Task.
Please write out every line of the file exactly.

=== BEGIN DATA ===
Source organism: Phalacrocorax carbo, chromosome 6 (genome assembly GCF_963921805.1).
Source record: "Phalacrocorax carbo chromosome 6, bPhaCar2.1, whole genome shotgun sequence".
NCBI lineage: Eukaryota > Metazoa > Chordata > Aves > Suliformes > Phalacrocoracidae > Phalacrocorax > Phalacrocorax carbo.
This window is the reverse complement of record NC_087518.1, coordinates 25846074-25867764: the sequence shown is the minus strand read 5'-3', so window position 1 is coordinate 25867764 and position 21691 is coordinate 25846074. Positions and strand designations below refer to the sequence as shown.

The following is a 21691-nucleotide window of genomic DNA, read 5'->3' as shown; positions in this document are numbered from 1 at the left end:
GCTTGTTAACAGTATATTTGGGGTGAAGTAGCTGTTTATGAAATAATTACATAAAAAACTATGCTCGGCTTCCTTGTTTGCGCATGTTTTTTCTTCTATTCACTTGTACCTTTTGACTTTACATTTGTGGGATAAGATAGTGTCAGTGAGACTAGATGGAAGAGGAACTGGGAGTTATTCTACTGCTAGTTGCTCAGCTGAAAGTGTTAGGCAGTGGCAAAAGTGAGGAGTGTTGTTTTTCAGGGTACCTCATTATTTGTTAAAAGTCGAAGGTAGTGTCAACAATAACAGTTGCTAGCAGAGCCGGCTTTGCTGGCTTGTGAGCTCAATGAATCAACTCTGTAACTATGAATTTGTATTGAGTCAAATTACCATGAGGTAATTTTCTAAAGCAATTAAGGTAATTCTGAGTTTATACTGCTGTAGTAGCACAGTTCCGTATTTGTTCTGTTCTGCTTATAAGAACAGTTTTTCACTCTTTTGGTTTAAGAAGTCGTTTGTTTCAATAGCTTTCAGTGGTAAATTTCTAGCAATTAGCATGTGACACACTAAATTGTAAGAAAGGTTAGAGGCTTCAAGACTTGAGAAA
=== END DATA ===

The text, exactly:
Source organism: Phalacrocorax carbo, chromosome 6 (genome assembly GCF_963921805.1).
Source record: "Phalacrocorax carbo chromosome 6, bPhaCar2.1, whole genome shotgun sequence".
NCBI lineage: Eukaryota > Metazoa > Chordata > Aves > Suliformes > Phalacrocoracidae > Phalacrocorax > Phalacrocorax carbo.
This window is the reverse complement of record NC_087518.1, coordinates 25846074-25867764: the sequence shown is the minus strand read 5'-3', so window position 1 is coordinate 25867764 and position 21691 is coordinate 25846074. Positions and strand designations below refer to the sequence as shown.

The following is a 21691-nucleotide window of genomic DNA, read 5'->3' as shown; positions in this document are numbered from 1 at the left end:
GCTTGTTAACAGTATATTTGGGGTGAAGTAGCTGTTTATGAAATAATTACATAAAAAACTATGCTCGGCTTCCTTGTTTGCGCATGTTTTTTCTTCTATTCACTTGTACCTTTTGACTTTACATTTGTGGGATAAGATAGTGTCAGTGAGACTAGATGGAAGAGGAACTGGGAGTTATTCTACTGCTAGTTGCTCAGCTGAAAGTGTTAGGCAGTGGCAAAAGTGAGGAGTGTTGTTTTTCAGGGTACCTCATTATTTGTTAAAAGTCGAAGGTAGTGTCAACAATAACAGTTGCTAGCAGAGCCGGCTTTGCTGGCTTGTGAGCTCAATGAATCAACTCTGTAACTATGAATTTGTATTGAGTCAAATTACCATGAGGTAATTTTCTAAAGCAATTAAGGTAATTCTGAGTTTATACTGCTGTAGTAGCACAGTTCCGTATTTGTTCTGTTCTGCTTATAAGAACAGTTTTTCACTCTTTTGGTTTAAGAAGTCGTTTGTTTCAATAGCTTTCAGTGGTAAATTTCTAGCAATTAGCATGTGACACACTAAATTGTAAGAAAGGTTAGAGGCTTCAAGACTTGAGAAA